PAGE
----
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UN Shields DRC Rape Units, Its Logic is Secrecy, Its Scribes File Complaints

By Matthew Russell Lee

UNITED NATIONS, March 11 -- With the UN belatedly announcing, after Press questions for more than three months, that it has written to two units of the Congolese Army to prosecute for the 126 rapes at Minova in late November or face suspension of UN support -- why not identify the units?

  UN Peacekeeping chief Herve Ladsous refused on camera to answer Inner City Press questions about the Minova rapes on November 27, December 7 and December 18, when he directed his spokesperson to seize the UNTV microphone to try to avoid the Inner City Press question.

  Then after Inner City Press asked Secretary General Ban Ki-moon about Ladsous' and the UN's inaction on the rapes on March 5, suddenly DPKO on March 7 convened friendly scribes who had not asked about the rapes.

  DPKO told them of a letter to two unidentified Congolese Army units on February 4 -- more than a month before the briefing -- and of a deadline, which it would not specify. These refusals were not noted in the scribes' stories.

  On March 8 Inner City Press asked Ladsous - without answer - then Ban's spokesman Martin Nesirky what the deadline is. There was no answer.

  At the next UN noon briefing on March 11, Inner City Press asked Nesirky WHY the UN will not disclose the identity of at least the army units:

Inner City Press: there is a follow-up I want to ask you about the rapes in Minova. I tried to figure out why at this point DPKO [Department of Peacekeeping Operations], if they have first privately briefed and then publicly announced that they have warned two units of the Congolese army to begin prosecutions or that support will be suspended, why they won’t identify the units.

I’ve asked you before whether it is the 802 and 1001 regiments, but what I am trying to understand is, it’s not about due process for an individual. It seems like these are units that they have written to, that either we’ll prosecute and that will be public, or they will suspend aid and I am assuming that will be public. And I would like you to confirm that if and when MONUSCO [United Nations Operation Stabilization Mission in the Democratic Republic of the Congo] suspends aid to these two units, if they do it, will that be public, and if so, what’s the rationale for not identifying the units at this time? It seems to be a form of impunity or a grace period or three strikes and you are out. I just want to know, what’s the thinking behind it?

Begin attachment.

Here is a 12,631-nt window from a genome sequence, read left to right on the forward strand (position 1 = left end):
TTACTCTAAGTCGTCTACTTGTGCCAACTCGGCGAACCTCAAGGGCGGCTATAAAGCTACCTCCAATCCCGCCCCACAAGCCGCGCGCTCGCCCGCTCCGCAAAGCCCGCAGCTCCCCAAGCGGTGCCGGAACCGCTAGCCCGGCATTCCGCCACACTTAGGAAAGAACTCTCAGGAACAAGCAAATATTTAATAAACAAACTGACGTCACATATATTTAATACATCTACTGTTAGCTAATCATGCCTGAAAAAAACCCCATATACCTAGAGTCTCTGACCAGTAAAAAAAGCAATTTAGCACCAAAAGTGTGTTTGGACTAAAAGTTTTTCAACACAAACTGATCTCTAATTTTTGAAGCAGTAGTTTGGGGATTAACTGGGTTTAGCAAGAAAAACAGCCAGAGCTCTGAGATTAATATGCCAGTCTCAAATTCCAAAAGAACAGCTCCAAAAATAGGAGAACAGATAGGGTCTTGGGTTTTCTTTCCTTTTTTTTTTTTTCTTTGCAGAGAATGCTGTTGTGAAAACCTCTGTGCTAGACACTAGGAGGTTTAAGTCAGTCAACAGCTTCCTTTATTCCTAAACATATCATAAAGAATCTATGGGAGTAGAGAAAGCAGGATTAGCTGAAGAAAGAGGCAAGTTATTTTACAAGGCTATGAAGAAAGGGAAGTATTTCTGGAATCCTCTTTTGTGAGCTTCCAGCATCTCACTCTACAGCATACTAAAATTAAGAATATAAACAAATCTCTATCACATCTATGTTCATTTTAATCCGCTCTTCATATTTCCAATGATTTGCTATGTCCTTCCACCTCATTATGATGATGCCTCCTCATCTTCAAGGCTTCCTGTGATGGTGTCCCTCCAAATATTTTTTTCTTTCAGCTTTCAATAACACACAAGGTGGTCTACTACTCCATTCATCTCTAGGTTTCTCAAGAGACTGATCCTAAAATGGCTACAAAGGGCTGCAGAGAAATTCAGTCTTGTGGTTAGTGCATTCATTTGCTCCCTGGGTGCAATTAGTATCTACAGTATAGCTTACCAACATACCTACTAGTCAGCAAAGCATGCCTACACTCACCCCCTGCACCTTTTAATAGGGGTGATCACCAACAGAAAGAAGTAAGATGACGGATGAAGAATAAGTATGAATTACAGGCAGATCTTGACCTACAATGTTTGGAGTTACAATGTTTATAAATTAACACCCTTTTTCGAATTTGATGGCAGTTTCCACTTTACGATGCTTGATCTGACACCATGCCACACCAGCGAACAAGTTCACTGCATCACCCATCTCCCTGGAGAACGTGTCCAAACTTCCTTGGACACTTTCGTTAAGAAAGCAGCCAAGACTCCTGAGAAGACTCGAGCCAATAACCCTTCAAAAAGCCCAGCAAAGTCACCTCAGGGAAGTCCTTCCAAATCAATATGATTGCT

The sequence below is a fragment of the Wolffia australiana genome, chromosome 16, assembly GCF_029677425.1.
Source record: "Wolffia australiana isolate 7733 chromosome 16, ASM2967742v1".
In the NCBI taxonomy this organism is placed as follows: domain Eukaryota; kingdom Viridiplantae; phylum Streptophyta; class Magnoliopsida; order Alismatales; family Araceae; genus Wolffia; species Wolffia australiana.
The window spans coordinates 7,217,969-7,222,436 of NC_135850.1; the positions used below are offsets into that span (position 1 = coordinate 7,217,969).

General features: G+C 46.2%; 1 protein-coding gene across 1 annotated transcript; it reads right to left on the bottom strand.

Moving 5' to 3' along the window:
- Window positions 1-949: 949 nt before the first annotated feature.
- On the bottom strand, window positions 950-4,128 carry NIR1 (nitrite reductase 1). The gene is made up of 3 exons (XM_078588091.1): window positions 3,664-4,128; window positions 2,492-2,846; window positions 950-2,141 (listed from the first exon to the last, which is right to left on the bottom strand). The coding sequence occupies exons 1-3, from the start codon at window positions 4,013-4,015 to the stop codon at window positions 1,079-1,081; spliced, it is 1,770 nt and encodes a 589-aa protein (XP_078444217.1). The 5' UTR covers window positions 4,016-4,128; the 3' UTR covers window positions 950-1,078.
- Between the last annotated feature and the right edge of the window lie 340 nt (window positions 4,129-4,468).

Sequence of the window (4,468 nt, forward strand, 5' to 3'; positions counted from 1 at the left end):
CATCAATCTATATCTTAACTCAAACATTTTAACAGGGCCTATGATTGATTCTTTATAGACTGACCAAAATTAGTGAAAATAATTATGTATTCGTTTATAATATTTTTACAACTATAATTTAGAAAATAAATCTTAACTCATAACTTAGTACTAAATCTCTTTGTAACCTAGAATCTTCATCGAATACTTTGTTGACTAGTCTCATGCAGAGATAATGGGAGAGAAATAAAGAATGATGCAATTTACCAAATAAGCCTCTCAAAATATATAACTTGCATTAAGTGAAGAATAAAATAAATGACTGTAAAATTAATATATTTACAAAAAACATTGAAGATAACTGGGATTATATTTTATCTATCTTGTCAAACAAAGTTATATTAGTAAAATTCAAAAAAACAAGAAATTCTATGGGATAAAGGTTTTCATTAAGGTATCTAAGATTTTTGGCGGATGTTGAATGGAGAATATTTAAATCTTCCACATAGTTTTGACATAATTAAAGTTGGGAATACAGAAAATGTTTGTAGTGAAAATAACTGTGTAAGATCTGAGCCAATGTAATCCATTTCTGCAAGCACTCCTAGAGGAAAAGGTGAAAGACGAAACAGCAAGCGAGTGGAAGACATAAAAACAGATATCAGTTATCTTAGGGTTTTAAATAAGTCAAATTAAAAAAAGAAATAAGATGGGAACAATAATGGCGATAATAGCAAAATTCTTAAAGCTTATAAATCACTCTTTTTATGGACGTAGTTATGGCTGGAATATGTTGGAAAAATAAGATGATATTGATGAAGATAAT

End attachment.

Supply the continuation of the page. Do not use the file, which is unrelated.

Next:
Spokesperson Nesirky: The thinking behind it is that there is a process under way. You have noted that there have been warnings that have been sent to the relevant authorities, and there is a deadline there, and after that point, if the Department of Peacekeeping Operations deems it to be necessary, they will then do as they have said and they would limit or stop or suspend support to those units. However, at this point, this is something that is still in train, there is still a process under way, and that’s the simple logic behind it.

Inner City Press: in thinking it through, it seems like if they prosecute, that would be public, it seems to me. Even from the UN’s point of view, there probably needs to be closure to the story. So, one way or another, either they will say, these are the two units and they did prosecute, and that’s great, or they will say, these are the two units they didn’t prosecute, and they are out. But it seems like either way, the units are going to have to be made public, so why keep them back in a way that makes the policy look less than meaningful... to some?

Spokesperson Nesirky: I am glad you added that bit at the end.

Inner City Press: Sure.

Spokesperson Nesirky: I think that you have explained the logic yourself. You might not agree with it, but you have explained the logic, and I don’t really have anything further to add on that.

  But what is the logic? Is the UN planning to try to keep it secret, either prosecution or suspension of support? What kind of “Human Rights Due Diligence Policy” is this?

  Click here to see short video, third in #LADSOUS2013 series.

  Meanwhile as partially recounted above, after Ladsous' DPKO on March 7 sought out friendly journalists to spin about the February 4 letter, Inner City Press on March 8 asked Ladsous, which two units and what's the deadline?

  Ladsous refused to answer, and another journalist at the UN Security Council stakeout asked Inner City Press about it. Inner City Press answered, and AFP's Tim Witcher hissed, “lies and distortions.” Inner City Press replied, as it already had in writing, “lapdog.”

  But on March 11 Inner City Press was informed by UN Security that Witcher and the Reuters' correspondent had converted this verbal interchange into a security complaint.

   Inner City Press has asked to see a copy of the complaint, and has asked what rules apply, and if there are any rules about frivolous or pretextual complaints. Only at the UN. Watch this site.

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